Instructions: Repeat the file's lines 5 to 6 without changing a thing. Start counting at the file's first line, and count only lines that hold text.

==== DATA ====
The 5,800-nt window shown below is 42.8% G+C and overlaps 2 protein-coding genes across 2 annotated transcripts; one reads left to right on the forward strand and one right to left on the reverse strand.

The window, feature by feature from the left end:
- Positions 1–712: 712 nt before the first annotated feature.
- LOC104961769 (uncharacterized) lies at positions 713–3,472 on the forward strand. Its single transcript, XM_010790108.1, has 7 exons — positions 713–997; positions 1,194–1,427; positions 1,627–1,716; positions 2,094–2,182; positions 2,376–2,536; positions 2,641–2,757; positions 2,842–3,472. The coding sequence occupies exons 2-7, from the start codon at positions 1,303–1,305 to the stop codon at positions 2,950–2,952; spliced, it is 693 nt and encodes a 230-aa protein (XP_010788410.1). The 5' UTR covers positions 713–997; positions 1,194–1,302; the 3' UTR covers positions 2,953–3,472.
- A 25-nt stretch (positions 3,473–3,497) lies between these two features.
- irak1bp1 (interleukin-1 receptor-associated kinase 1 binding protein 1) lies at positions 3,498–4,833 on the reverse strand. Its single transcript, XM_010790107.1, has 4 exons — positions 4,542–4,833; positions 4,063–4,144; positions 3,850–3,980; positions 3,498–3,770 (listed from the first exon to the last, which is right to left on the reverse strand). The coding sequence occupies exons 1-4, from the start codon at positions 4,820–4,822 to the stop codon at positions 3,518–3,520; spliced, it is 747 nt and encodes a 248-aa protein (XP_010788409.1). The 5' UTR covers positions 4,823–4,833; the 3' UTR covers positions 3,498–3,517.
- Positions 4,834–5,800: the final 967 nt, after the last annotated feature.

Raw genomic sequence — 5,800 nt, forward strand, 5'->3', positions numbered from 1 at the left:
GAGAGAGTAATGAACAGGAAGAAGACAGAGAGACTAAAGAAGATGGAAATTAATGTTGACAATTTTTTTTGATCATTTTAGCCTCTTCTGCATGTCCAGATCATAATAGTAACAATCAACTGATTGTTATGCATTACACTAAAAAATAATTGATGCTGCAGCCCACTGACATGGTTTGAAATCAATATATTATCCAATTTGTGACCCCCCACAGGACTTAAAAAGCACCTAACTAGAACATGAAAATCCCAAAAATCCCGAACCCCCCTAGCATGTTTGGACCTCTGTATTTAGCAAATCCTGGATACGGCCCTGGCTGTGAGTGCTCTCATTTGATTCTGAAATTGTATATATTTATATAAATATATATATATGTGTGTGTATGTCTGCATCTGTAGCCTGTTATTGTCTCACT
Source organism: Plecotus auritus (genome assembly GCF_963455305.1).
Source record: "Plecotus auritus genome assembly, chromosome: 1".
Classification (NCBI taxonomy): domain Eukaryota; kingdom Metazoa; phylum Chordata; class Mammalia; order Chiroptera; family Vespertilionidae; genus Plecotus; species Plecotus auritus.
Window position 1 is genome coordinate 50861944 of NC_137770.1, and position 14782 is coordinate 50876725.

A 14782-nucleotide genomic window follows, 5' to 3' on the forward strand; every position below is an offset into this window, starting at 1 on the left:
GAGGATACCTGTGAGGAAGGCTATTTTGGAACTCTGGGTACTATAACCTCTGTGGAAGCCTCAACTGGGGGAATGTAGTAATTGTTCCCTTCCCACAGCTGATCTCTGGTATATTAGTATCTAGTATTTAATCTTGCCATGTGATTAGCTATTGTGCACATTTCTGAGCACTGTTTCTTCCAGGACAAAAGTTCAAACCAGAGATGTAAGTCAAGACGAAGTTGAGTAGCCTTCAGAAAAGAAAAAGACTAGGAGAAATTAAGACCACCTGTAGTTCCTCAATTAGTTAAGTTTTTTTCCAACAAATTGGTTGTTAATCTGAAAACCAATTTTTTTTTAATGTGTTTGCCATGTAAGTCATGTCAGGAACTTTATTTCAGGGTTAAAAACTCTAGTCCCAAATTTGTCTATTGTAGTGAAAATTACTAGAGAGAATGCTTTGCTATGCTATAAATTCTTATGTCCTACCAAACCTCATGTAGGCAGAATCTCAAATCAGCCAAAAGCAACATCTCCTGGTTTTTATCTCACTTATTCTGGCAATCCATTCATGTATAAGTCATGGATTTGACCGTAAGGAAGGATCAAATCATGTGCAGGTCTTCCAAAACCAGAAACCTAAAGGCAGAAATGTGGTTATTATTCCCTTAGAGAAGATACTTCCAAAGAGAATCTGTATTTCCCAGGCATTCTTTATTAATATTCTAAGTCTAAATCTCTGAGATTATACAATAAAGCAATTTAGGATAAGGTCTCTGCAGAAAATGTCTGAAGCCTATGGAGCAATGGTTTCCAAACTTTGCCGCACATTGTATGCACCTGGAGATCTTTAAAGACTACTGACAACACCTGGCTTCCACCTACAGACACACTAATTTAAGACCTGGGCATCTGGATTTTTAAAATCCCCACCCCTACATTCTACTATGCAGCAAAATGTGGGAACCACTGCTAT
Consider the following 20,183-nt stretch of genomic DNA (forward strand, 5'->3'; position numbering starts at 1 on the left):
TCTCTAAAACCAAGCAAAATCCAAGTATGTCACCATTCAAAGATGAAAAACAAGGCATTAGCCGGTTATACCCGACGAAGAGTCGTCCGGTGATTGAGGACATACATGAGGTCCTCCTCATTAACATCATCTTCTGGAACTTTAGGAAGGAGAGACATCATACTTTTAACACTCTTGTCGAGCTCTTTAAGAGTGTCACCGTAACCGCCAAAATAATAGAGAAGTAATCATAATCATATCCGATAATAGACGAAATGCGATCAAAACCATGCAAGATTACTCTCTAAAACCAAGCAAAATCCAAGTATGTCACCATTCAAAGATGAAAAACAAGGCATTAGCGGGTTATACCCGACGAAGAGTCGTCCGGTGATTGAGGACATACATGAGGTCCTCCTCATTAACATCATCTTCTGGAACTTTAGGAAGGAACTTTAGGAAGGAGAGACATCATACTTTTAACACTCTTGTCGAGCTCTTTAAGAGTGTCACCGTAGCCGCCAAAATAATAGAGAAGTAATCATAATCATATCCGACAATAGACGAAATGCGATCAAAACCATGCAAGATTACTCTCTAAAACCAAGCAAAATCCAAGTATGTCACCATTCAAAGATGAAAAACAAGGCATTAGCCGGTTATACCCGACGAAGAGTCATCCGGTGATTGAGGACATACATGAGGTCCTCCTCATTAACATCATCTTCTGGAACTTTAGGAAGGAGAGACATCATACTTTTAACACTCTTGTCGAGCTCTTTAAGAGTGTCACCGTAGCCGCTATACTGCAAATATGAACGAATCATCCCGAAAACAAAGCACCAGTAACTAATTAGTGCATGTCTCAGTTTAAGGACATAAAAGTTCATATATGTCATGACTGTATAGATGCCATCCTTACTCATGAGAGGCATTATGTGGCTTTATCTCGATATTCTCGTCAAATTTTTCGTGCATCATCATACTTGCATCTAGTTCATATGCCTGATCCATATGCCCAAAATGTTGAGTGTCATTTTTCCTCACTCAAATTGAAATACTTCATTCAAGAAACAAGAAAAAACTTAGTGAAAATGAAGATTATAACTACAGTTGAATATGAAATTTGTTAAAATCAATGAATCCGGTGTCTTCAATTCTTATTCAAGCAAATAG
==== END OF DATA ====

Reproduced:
- A 25-nt stretch (positions 3,473–3,497) lies between these two features.
- irak1bp1 (interleukin-1 receptor-associated kinase 1 binding protein 1) lies at positions 3,498–4,833 on the reverse strand. Its single transcript, XM_010790107.1, has 4 exons — positions 4,542–4,833; positions 4,063–4,144; positions 3,850–3,980; positions 3,498–3,770 (listed from the first exon to the last, which is right to left on the reverse strand). The coding sequence occupies exons 1-4, from the start codon at positions 4,820–4,822 to the stop codon at positions 3,518–3,520; spliced, it is 747 nt and encodes a 248-aa protein (XP_010788409.1). The 5' UTR covers positions 4,823–4,833; the 3' UTR covers positions 3,498–3,517.